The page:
Freedom is all around us, but we sometimes need expert guides to help us see it. This is exactly what the brilliant Allen Mendenhall has done with his outstanding collection of essays on the way great literary fiction interacts with the themes of human liberty. In taking this approach, he is turning certain academic conventions on their heads, finding individualism and property rights where others look for social forces and collectivist imperatives. He helps us to have a rich and deeper appreciation of the libertarian tradition and its expanse beyond economics and politics.Jeffrey Tucker, CEO of Liberty.me, Distinguished Fellow at the Foundation for Economic Education, executive editor of Laissez-Faire Books, and Research Fellow at the Acton Institute

In Literature and Liberty, Allen Mendenhall aims to expand the marketplace of ideas in literary studies to include the entire spectrum of free-market theories. His goal is to break Marxism’s monopolistic hold over economic ideas in the study of imaginative literature. In his diverse chapters, he convincingly offers multiple transdisciplinary approaches to libertarian theory that literature scholars could adopt and build upon. Celebrating individualism and freedom in place of collectivism and determinism, Mendenhall focuses on commonalities and areas of agreement with respect to free-market theories. This approach increases the probability that the ideas in this ground-breaking volume will be widely embraced by thinkers from various schools of pro-capitalist thought, including, but not limited to Classical Liberalism, the Austrian School, the Judeo-Christian perspective, the Public Choice School, the Chicago School, the Human Flourishing School, and Objectivism.Edward W. Younkins, Professor of Accountancy and Business Administration and Executive Director of the Institute for the Study of Capitalism and Morality, Wheeling Jesuit University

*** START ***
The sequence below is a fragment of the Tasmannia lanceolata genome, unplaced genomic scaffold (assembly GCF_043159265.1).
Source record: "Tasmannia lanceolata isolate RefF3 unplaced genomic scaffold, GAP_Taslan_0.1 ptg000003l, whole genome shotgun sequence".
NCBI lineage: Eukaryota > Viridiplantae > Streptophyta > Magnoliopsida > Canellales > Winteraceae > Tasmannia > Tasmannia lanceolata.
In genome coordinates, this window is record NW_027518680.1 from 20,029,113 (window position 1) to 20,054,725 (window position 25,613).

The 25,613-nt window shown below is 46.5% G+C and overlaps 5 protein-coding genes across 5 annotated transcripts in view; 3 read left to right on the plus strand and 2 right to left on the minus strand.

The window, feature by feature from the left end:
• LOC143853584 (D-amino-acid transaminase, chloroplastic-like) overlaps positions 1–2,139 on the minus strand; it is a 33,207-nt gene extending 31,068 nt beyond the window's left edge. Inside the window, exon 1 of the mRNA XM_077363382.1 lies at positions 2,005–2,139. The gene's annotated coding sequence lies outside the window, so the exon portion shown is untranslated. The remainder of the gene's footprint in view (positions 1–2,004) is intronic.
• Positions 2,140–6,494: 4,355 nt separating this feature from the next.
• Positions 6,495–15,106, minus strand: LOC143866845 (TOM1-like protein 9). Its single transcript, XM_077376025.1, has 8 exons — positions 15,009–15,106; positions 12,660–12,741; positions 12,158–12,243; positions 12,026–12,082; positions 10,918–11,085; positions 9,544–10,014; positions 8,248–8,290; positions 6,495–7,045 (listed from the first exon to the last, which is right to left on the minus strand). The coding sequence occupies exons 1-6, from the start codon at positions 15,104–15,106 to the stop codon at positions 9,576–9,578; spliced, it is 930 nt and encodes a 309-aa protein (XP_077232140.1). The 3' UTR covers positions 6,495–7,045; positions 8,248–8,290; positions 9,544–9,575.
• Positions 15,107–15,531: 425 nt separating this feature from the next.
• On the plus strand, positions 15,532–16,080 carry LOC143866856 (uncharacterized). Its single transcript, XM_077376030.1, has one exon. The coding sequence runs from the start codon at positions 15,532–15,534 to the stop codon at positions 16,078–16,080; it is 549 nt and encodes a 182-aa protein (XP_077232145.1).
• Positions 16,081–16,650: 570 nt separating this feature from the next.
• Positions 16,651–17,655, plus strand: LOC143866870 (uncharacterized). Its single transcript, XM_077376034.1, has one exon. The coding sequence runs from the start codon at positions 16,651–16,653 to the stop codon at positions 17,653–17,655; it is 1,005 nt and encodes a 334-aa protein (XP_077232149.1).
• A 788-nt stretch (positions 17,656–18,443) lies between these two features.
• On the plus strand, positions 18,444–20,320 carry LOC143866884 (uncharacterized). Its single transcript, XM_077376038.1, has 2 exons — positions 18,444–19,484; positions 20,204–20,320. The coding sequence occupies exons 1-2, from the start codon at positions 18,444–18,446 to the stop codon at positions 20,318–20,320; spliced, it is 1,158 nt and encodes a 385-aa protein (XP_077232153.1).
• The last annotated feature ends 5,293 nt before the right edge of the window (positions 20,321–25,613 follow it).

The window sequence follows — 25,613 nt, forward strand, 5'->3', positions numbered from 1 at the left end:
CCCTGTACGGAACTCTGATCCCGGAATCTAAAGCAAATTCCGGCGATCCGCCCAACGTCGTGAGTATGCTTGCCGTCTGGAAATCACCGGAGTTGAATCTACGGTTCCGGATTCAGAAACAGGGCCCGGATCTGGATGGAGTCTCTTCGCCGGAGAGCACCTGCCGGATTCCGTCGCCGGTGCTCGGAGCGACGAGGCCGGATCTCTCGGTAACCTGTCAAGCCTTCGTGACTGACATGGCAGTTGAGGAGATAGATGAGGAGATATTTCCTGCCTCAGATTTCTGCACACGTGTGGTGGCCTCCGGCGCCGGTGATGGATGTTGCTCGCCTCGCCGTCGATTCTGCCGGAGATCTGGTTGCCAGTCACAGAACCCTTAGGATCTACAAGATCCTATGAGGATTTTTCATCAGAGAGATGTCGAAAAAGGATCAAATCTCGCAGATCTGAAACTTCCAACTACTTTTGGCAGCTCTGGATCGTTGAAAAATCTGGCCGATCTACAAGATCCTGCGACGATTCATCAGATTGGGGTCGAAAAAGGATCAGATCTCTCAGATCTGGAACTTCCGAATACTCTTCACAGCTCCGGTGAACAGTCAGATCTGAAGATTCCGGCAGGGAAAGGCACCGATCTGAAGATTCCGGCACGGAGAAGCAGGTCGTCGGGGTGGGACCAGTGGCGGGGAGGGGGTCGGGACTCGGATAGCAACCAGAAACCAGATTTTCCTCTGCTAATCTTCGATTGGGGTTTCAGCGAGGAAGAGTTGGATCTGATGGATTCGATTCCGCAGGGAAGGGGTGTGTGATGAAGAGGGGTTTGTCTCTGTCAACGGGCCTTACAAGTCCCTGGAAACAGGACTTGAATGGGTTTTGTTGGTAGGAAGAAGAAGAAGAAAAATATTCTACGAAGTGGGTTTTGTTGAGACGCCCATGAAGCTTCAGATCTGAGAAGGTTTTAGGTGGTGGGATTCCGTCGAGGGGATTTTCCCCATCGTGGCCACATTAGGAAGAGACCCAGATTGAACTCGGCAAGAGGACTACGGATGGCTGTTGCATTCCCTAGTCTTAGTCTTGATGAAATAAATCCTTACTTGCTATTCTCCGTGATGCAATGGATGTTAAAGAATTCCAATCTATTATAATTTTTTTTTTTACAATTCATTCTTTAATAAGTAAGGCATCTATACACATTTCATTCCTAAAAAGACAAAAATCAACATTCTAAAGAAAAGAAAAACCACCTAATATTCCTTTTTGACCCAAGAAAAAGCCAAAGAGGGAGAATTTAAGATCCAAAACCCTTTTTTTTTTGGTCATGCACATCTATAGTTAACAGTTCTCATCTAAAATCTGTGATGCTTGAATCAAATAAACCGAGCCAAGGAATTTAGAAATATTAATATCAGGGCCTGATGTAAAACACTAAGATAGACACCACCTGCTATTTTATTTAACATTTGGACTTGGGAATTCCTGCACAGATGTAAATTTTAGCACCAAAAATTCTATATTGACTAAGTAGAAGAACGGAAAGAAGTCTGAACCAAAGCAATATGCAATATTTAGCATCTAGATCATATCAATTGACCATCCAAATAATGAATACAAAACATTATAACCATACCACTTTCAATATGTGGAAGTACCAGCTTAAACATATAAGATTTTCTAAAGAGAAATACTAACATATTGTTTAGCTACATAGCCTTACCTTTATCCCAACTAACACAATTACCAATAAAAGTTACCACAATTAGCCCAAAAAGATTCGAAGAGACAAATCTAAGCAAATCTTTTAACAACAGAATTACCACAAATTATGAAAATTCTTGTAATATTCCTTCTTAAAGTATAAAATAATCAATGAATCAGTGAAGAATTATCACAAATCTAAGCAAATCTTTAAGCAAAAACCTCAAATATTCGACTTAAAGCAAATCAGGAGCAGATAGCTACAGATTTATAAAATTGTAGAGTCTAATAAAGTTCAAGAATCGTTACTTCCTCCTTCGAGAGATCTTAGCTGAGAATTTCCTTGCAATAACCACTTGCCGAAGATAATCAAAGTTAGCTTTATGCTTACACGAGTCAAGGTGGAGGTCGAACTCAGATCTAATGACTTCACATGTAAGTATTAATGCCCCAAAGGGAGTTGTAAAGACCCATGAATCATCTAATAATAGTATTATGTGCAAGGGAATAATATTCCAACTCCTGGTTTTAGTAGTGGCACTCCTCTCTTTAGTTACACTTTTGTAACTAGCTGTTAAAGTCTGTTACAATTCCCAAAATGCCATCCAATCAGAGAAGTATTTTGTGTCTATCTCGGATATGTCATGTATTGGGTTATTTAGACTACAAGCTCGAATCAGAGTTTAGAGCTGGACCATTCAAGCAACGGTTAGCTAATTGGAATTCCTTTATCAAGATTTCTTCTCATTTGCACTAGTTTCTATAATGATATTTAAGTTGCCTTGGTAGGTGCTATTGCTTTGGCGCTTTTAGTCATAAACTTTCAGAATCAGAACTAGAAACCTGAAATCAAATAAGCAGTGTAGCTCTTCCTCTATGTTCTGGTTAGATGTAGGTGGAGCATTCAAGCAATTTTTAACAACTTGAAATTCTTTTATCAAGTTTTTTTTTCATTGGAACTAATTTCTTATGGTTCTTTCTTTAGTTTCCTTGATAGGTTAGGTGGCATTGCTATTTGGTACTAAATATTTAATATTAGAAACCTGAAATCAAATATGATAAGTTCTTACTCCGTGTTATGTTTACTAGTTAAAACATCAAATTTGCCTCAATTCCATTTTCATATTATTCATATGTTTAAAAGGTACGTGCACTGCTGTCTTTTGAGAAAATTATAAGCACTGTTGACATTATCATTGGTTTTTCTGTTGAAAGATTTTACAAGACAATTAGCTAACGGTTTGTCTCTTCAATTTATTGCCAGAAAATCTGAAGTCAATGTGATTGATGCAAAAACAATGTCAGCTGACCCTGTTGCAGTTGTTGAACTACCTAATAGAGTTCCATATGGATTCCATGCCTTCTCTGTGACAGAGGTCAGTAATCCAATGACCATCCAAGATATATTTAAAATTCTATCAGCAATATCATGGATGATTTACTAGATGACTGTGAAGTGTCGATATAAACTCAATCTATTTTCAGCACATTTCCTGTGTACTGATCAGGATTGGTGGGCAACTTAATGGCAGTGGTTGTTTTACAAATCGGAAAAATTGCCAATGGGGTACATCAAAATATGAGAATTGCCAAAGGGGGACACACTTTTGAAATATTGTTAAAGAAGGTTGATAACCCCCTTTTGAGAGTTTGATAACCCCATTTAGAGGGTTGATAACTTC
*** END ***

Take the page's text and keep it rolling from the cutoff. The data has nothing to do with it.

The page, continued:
Allen Mendenhall is both an attorney and an advanced student of literature. He also has an excellent knowledge of modern economics. … [A]s Mendenhall notes, non-Marxist treatments of economics and literature have been slow to develop. His new book, Literature and Liberty, goes far toward supplying this lack. It shows how much work can be done, and good work too, when law and literature are studied from the perspectives offered by a real competence in economic ideas. … Every part of the book shows the fully interdisciplinary character of Mendenhall’s understanding of his subjects and his large knowledge of the historical periods he treats. Only the rare reader will be unable to learn from Mendenhall. … The kind of interdisciplinary work that Mendenhall advocates is an exciting enterprise, and one hopes that he will have much more to do with it.— Stephen Cox, Professor of Literature, University of California, San Diego, and Editor in Chief, Liberty